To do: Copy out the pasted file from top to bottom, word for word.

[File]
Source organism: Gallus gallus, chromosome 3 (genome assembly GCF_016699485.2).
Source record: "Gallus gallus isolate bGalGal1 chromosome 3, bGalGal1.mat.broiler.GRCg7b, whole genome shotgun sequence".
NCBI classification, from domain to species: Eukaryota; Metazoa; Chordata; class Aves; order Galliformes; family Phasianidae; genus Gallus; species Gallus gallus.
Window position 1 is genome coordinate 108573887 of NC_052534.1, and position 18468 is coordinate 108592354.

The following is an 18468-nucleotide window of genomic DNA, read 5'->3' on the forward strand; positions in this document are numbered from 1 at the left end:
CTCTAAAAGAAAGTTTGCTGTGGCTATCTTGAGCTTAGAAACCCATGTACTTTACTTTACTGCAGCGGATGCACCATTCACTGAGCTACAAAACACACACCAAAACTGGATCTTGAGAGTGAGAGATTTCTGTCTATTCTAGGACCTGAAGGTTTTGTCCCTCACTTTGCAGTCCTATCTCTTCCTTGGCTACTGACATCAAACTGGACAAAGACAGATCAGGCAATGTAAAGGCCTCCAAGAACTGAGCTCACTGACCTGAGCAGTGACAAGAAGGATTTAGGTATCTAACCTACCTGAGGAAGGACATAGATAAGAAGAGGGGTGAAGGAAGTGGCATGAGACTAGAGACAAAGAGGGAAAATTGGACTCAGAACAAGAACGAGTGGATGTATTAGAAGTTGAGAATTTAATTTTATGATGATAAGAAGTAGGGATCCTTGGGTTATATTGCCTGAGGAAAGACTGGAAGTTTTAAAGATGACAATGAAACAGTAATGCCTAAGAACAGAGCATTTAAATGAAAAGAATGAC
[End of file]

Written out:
Source organism: Gallus gallus, chromosome 3 (genome assembly GCF_016699485.2).
Source record: "Gallus gallus isolate bGalGal1 chromosome 3, bGalGal1.mat.broiler.GRCg7b, whole genome shotgun sequence".
NCBI classification, from domain to species: Eukaryota; Metazoa; Chordata; class Aves; order Galliformes; family Phasianidae; genus Gallus; species Gallus gallus.
Window position 1 is genome coordinate 108573887 of NC_052534.1, and position 18468 is coordinate 108592354.

The following is an 18468-nucleotide window of genomic DNA, read 5'->3' on the forward strand; positions in this document are numbered from 1 at the left end:
CTCTAAAAGAAAGTTTGCTGTGGCTATCTTGAGCTTAGAAACCCATGTACTTTACTTTACTGCAGCGGATGCACCATTCACTGAGCTACAAAACACACACCAAAACTGGATCTTGAGAGTGAGAGATTTCTGTCTATTCTAGGACCTGAAGGTTTTGTCCCTCACTTTGCAGTCCTATCTCTTCCTTGGCTACTGACATCAAACTGGACAAAGACAGATCAGGCAATGTAAAGGCCTCCAAGAACTGAGCTCACTGACCTGAGCAGTGACAAGAAGGATTTAGGTATCTAACCTACCTGAGGAAGGACATAGATAAGAAGAGGGGTGAAGGAAGTGGCATGAGACTAGAGACAAAGAGGGAAAATTGGACTCAGAACAAGAACGAGTGGATGTATTAGAAGTTGAGAATTTAATTTTATGATGATAAGAAGTAGGGATCCTTGGGTTATATTGCCTGAGGAAAGACTGGAAGTTTTAAAGATGACAATGAAACAGTAATGCCTAAGAACAGAGCATTTAAATGAAAAGAATGAC